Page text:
Book translation – where to start

book translation
This guest post was written by Louise Taylor manager of content for Tomedes, a translation company that provides translation services around the globe, covering over 90 languages.

Publishing your book in your native language (we’ll assume for the sake of this article that that’s English) is a huge undertaking, but once it’s complete, the sense of accomplishment is well worth the effort. While the English reading audience is enormous, there is also a potential market for your book outside of English-speaking countries using book translation. As the world becomes more globalized, demand for literature in translation is growing.

Having your book translated into other languages by a translation agency creates an opportunity to increase your revenue, as well as to become an international author. However, there’s not much easily accessible information out there on how to get started. This article will attempt to guide you through the practical side of book translation. With a little effort, you can add another income stream and open up new opportunities in other markets.

Getting Started with Book Translation

If you’re just beginning to consider your book translation, start by being certain that you are satisfied with the most recent version of it. Make sure it has been proofread and edited, and that you are happy with the final product. After all, you don’t want parts of your work that you’re not satisfied with being translated into other languages!

Next, figure out who your intended audience will be. While you can get your book translated into any language you want, you should have a solid reason for doing so. Perhaps you want to access a particular target market because of the revenue possibilities. Or maybe you are intent on spreading a specific message so that it has a more global reach. Whatever the reasoning behind your literary translation is, having a clear and well thought out “why” in mind before you begin is essential.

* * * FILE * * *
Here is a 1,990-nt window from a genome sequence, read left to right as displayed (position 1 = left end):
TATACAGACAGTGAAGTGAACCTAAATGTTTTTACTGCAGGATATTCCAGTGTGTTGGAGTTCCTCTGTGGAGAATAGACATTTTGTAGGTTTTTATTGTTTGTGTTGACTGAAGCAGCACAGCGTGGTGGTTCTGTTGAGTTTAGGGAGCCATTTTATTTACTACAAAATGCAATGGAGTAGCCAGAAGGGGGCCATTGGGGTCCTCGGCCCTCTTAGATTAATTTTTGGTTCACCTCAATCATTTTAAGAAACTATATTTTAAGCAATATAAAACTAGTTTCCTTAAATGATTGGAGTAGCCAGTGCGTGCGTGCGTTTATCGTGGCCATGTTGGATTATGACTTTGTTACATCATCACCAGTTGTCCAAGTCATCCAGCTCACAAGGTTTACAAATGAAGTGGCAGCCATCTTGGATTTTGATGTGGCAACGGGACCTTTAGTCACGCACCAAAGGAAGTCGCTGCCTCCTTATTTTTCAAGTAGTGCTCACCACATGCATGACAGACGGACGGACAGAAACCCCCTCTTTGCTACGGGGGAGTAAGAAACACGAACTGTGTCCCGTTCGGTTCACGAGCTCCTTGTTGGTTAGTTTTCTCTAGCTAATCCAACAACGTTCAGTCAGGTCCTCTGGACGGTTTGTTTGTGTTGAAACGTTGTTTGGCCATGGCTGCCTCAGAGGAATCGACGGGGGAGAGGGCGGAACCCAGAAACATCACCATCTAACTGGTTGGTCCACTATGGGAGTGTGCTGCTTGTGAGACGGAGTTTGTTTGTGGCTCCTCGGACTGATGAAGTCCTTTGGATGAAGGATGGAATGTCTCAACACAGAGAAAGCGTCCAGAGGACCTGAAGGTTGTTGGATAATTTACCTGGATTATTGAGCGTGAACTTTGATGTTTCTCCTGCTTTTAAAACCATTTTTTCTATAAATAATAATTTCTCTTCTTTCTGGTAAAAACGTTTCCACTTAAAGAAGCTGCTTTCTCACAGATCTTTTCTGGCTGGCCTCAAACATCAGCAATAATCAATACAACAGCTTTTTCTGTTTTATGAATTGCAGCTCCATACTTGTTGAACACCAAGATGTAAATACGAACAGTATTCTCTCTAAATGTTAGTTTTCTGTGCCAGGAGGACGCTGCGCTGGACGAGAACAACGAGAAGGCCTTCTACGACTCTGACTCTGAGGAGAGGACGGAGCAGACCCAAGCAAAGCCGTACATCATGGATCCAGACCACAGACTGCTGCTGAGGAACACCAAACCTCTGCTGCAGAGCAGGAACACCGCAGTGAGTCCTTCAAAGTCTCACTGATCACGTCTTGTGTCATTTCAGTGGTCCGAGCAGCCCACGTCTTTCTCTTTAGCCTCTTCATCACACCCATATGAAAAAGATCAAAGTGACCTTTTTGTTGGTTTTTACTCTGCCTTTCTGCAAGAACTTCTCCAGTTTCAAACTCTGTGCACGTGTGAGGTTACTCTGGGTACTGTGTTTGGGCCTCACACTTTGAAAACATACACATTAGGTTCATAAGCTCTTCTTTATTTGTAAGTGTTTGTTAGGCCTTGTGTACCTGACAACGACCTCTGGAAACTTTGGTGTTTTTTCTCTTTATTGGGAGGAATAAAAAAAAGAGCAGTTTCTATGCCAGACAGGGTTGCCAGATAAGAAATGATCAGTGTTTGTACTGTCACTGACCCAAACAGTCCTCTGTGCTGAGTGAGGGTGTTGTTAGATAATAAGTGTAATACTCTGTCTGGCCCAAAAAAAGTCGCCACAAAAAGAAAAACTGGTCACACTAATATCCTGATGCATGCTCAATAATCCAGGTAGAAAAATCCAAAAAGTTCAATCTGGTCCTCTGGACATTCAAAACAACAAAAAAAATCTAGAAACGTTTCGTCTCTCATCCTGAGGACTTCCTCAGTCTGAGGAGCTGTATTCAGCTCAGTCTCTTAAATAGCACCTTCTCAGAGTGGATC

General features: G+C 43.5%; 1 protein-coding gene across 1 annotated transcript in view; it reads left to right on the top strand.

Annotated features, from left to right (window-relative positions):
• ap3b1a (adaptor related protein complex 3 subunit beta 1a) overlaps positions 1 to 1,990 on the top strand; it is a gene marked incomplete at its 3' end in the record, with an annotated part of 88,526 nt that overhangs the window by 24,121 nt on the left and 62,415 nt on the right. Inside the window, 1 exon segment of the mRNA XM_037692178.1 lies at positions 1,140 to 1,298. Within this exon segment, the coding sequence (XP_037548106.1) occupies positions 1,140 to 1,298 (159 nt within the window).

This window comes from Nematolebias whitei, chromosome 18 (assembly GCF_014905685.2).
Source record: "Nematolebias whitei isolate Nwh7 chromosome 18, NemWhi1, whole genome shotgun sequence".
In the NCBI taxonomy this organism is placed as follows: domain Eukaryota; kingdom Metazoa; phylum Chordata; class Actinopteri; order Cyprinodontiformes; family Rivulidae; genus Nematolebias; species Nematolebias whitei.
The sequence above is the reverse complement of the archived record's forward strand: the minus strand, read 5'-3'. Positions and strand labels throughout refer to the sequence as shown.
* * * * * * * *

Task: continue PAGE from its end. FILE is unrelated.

If you have a lot of foreign readers visiting your book’s promotional blog, or asking if you will be translating it into other languages, this will help sort out which language to translate it into first. After all, it makes little sense to translate your book into a language where nobody is interested in your subject matter. A little bit of marketing research should precede any book translation project to determine if it will be worth your investment.

Beware Machine Translation!

The most important thing you will need to decide upon is which translator you will use. Translation software like Google Translate is not up to the task of book translation. Any attempts at using this kind of machine translation engine to translate an entire book will result in an inaccurate and potentially embarrassing translation, which is unlikely to sell well or garner good reviews. While machine translation is a helpful tool for understanding certain words and phrases in other languages, it is simply not an option for a proper translation.

Technology has advanced in significant ways so far as translation is concerned. There is some excellent software our there that professional translators can use to work faster and smarter. These serve as aids to those who undertake translation – they don’t undertake the translation itself. There is no substitute for human translation, whether it’s through a freelance translator or a translation agency.

Using A Freelance Translator

Translation is highly specialized and requires someone who is a native speaker in the language you want to translate your work to. This is an absolute must. A bilingual native speaker of the language will be able to translate your book with its meaning intact.

It is helpful if they live and work in the area where your target audience resides as well. Every language has variations and rules that may change your translation for your target audience. A translator who understands these differences and can edit your book to make sense to the locals is called a localization specialist.